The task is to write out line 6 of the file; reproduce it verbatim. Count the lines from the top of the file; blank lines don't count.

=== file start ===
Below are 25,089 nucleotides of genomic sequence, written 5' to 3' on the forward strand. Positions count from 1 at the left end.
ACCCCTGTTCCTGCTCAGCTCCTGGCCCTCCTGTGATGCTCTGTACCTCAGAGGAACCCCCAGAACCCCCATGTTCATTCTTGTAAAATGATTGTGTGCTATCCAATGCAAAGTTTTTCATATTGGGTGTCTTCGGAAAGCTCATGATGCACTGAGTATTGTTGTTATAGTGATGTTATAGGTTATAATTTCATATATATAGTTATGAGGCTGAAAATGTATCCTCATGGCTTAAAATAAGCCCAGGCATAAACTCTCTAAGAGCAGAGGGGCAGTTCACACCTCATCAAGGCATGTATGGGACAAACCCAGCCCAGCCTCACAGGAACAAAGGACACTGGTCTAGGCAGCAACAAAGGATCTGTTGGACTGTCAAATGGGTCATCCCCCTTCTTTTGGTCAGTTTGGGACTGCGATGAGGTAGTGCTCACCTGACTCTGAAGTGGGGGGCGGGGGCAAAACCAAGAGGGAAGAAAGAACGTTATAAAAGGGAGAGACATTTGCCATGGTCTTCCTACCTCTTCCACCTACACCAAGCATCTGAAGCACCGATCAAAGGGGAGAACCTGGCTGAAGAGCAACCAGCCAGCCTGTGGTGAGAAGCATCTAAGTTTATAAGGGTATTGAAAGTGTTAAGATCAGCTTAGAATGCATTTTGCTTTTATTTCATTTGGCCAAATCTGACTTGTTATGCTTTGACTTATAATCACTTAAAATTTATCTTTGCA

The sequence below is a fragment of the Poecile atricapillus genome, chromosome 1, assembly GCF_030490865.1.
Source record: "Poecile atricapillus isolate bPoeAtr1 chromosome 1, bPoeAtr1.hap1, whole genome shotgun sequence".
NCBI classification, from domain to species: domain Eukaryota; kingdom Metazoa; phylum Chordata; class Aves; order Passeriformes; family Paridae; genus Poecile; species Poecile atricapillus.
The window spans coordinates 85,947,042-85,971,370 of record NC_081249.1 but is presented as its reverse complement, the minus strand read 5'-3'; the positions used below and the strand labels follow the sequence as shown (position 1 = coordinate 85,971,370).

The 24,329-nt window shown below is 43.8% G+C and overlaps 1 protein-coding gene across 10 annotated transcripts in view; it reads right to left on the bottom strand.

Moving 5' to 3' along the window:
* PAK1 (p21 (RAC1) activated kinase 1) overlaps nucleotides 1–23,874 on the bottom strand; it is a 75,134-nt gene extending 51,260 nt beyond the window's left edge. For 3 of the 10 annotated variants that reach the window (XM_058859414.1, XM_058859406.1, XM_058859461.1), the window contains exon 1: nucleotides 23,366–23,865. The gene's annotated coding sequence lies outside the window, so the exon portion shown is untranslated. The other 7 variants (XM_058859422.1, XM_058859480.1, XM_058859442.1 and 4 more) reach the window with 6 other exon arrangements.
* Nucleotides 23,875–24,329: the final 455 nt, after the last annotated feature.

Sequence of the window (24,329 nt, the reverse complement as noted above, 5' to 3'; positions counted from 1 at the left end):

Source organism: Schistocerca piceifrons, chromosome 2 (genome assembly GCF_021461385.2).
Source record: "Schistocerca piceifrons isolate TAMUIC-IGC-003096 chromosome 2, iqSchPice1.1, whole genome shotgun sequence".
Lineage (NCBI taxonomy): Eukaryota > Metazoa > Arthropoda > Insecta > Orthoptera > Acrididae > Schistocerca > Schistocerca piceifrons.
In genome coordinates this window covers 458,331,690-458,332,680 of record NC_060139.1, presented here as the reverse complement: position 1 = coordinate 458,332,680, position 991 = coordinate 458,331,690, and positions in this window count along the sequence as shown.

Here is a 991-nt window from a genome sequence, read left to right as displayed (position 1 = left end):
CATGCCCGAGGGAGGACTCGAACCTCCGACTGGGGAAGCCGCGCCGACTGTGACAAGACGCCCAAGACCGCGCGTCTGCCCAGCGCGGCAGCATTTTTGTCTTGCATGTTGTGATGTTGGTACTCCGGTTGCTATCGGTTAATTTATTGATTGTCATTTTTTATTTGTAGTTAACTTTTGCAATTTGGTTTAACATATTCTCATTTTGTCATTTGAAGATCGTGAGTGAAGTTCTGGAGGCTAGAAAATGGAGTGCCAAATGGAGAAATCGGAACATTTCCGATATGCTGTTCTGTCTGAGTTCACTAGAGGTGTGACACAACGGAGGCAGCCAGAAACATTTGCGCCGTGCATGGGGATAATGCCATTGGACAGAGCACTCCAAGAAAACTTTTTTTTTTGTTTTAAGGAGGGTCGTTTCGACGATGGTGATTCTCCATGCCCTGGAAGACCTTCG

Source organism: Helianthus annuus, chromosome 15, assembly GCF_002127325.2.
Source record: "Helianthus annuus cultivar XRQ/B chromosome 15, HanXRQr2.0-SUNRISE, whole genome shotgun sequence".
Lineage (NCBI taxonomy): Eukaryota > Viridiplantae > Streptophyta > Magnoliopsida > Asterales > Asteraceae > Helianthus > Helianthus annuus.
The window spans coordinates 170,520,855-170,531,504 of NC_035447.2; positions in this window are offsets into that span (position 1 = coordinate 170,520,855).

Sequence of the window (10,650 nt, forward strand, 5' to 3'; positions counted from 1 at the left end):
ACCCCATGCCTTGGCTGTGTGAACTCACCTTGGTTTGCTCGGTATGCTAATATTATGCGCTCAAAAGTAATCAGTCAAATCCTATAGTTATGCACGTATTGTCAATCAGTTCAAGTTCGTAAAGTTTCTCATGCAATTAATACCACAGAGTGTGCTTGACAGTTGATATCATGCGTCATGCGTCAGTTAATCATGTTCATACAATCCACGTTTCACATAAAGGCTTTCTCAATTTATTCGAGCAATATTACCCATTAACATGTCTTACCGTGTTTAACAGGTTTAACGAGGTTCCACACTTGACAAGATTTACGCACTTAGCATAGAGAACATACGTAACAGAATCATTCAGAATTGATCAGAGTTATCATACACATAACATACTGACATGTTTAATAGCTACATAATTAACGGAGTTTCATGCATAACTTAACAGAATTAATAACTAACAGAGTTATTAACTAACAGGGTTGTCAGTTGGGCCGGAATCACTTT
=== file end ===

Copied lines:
The window spans coordinates 85,947,042-85,971,370 of record NC_081249.1 but is presented as its reverse complement, the minus strand read 5'-3'; the positions used below and the strand labels follow the sequence as shown (position 1 = coordinate 85,971,370).